This was the question that crossed my mind this evening. Hear me out, because at the very least I'm prettier than Ross Perot and more fun at parties than Ralph Nader. Probably.

We Americans are in some kind of pickle, we are, and I bet you agree, no matter your political affiliation. If you ever pay any attention to polls or elections or that sort of thing, you may have noticed something: we are a starkly divided nation, nearly split in two, with the missions and key beliefs of the Republican and Democrat parties so far apart one wonders how we were all raised in the same nation. Half the country completely disagrees with the other half, and neither side will give an inch. Hence we have this endless, endless tug-of-war that serves no one. If one party gets a few wins, the other party will quickly negate them as soon as possible. This is a very costly process, in so many ways. The politicians keep duking it out while trying to build their careers and not piss off big backers, and in the meantime we have economic, educational, and environmental issues that are already so extremely serious they very well may extinguish any reasonable future any of us wish to have. That ain't Chicken Little talk, either, although I so wish it were. A skewed wealth distribution far past what a leading nation can build upon to remain strong and growing, an overburdened educational system that is expected to take on more and more with less and less every year, and global pollution and climate changes, if they remain as projected, will make the former two issues complete non-issues because life as we know it will rather quickly collapse. And in the light of it all, the politicians still grab either side of the rope and pull away, supposedly representing we the people.

It's got to change. But how?

Something that has always deeply bothered me about politics is that many people who could possibly make a real difference -- bright, compassionate, smart, responsible, innovative --  are not politicians, and would never go into the field because of all the game-playing and sound byte-ing and power-grabbing slimery that goes on. Not to mention the need to be unbelievably rich, or cozy up to the unbelievably rich to get your face and sound bytes jammed in the public's faces. Is this what we want? Is this all our political system and our experiment in democracy can ever be?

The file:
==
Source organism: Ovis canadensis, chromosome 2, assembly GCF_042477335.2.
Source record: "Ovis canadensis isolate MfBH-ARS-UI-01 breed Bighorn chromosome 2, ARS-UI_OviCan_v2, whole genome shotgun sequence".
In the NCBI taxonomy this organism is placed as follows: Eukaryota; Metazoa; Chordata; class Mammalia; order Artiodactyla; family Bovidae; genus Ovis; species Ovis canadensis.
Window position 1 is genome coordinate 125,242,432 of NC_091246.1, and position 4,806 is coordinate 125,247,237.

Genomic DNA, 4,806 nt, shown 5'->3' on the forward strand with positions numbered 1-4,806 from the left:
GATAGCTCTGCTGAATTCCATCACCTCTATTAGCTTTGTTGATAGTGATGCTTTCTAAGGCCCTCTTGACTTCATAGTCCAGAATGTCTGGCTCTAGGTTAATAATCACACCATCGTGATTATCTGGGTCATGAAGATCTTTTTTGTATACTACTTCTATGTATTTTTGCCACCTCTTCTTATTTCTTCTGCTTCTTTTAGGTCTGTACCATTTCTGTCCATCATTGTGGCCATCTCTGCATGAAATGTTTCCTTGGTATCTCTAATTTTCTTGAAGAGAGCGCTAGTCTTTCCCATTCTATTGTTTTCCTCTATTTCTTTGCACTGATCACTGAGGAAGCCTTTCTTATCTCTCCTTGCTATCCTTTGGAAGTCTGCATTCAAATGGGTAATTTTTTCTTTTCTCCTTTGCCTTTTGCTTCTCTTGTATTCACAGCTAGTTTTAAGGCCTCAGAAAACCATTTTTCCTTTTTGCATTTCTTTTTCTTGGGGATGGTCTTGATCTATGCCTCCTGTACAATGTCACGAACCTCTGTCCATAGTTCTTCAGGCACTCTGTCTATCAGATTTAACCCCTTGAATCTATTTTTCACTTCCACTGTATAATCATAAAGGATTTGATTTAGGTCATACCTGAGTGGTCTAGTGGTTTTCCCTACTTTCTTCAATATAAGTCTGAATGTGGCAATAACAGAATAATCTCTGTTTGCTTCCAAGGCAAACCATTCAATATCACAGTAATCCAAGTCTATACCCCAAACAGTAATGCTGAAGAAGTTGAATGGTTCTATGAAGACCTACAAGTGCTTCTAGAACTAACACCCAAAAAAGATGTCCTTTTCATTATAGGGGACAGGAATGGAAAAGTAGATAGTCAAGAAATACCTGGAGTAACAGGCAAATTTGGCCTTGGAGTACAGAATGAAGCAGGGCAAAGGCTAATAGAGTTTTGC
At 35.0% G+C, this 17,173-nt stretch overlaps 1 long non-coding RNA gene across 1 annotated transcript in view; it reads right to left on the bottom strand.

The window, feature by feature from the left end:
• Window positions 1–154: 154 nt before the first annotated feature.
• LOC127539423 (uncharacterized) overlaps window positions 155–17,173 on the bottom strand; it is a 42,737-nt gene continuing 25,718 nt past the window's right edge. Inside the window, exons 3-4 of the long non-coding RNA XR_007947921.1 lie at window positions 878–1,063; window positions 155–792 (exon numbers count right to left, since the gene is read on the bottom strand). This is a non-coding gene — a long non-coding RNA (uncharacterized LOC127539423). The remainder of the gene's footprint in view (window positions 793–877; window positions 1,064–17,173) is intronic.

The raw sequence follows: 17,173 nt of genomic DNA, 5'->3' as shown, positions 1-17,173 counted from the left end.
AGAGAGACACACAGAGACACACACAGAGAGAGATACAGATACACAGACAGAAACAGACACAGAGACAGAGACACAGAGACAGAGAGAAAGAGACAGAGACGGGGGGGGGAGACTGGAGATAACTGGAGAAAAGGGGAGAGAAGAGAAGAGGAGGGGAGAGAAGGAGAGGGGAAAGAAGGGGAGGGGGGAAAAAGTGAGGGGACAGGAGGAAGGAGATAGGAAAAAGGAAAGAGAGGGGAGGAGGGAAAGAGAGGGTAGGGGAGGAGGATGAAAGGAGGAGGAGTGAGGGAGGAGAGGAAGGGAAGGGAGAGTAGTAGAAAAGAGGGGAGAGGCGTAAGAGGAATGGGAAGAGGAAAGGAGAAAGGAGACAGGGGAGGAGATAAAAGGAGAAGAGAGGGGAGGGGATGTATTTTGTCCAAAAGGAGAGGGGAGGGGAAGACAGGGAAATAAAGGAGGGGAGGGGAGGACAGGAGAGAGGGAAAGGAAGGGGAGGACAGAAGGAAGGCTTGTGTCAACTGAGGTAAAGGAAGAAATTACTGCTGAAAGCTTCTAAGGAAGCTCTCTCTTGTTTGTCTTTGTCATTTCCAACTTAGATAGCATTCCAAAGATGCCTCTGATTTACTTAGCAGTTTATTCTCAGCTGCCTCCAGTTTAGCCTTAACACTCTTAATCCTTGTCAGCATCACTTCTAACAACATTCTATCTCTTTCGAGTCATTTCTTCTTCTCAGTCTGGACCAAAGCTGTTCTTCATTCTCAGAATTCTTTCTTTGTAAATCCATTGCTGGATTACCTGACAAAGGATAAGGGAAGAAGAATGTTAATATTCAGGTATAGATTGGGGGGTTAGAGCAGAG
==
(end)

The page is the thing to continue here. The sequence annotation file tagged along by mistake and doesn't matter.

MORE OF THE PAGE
What if enough people decided that they didn't want to be represented by politicians any more? What if the Independent candidate could become a viable alternative to reshape the system and jolt it out of intractable political civil war? What if enough amazing and hard-working people decided that they wanted to serve our country, build meaningful alliances, and treat $5000 backers exactly the same as $50 backers or zero dollar backers? What if a charismatic and dedicated person could show voters that "Independent" doesn't mean "centrist-that-really-leans-to-one-side-most-of-the-time" or "wasted-vote-crackpot?" What if you had good people with great ideas coming from absolutely all walks of life, not just Ivy-League law schools? What if the individual voice could be heard again above the cronyism and foreign corporations and cynics? What if the very best people could be recruited to work on our problems so we could find solutions, before we just can't climb out of the hole?

The thing is, it's totally up to us. America teaches us that if we want something badly enough, and work hard enough and smart enough, we can achieve anything. That might be a little lofty, but there's truth to it as well. If we can understand everything that has happened and what is at stake, and how polarized politics will surely wrap that tug-of-war rope tightly around all of our collective necks someday, perhaps the time will come for the Great Independents to come in and do the real work our nation, and the world, needs done, and leave the games to the Fools On The Hill.